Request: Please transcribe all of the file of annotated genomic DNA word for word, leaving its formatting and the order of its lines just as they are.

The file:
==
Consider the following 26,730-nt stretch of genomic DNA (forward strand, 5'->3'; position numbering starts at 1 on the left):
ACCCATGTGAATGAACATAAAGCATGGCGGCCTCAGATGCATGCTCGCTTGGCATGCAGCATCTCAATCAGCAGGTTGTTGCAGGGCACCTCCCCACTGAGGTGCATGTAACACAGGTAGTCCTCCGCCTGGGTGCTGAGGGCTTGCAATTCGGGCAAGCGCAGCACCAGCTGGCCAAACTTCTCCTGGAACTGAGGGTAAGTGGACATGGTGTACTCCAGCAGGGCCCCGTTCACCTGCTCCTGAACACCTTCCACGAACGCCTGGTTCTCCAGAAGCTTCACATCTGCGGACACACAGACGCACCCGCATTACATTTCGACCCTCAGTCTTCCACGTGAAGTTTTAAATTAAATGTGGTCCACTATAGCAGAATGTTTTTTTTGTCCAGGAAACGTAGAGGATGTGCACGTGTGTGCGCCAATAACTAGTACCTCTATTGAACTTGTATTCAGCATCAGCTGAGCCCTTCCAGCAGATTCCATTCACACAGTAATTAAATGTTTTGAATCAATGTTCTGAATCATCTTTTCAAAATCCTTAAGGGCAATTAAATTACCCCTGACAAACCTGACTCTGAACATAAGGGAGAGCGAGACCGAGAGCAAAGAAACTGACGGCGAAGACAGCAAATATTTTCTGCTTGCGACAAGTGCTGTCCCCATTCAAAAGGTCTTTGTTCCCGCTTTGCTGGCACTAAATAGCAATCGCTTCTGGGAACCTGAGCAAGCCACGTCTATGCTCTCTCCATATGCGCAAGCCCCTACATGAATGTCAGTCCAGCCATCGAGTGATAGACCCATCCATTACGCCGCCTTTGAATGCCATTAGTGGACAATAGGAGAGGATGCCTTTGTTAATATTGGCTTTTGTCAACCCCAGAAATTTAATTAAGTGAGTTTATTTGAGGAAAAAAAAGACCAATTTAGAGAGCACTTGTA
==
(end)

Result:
Consider the following 26,730-nt stretch of genomic DNA (forward strand, 5'->3'; position numbering starts at 1 on the left):
ACCCATGTGAATGAACATAAAGCATGGCGGCCTCAGATGCATGCTCGCTTGGCATGCAGCATCTCAATCAGCAGGTTGTTGCAGGGCACCTCCCCACTGAGGTGCATGTAACACAGGTAGTCCTCCGCCTGGGTGCTGAGGGCTTGCAATTCGGGCAAGCGCAGCACCAGCTGGCCAAACTTCTCCTGGAACTGAGGGTAAGTGGACATGGTGTACTCCAGCAGGGCCCCGTTCACCTGCTCCTGAACACCTTCCACGAACGCCTGGTTCTCCAGAAGCTTCACATCTGCGGACACACAGACGCACCCGCATTACATTTCGACCCTCAGTCTTCCACGTGAAGTTTTAAATTAAATGTGGTCCACTATAGCAGAATGTTTTTTTTGTCCAGGAAACGTAGAGGATGTGCACGTGTGTGCGCCAATAACTAGTACCTCTATTGAACTTGTATTCAGCATCAGCTGAGCCCTTCCAGCAGATTCCATTCACACAGTAATTAAATGTTTTGAATCAATGTTCTGAATCATCTTTTCAAAATCCTTAAGGGCAATTAAATTACCCCTGACAAACCTGACTCTGAACATAAGGGAGAGCGAGACCGAGAGCAAAGAAACTGACGGCGAAGACAGCAAATATTTTCTGCTTGCGACAAGTGCTGTCCCCATTCAAAAGGTCTTTGTTCCCGCTTTGCTGGCACTAAATAGCAATCGCTTCTGGGAACCTGAGCAAGCCACGTCTATGCTCTCTCCATATGCGCAAGCCCCTACATGAATGTCAGTCCAGCCATCGAGTGATAGACCCATCCATTACGCCGCCTTTGAATGCCATTAGTGGACAATAGGAGAGGATGCCTTTGTTAATATTGGCTTTTGTCAACCCCAGAAATTTAATTAAGTGAGTTTATTTGAGGAAAAAAAAGACCAATTTAGAGAGCACTTGTA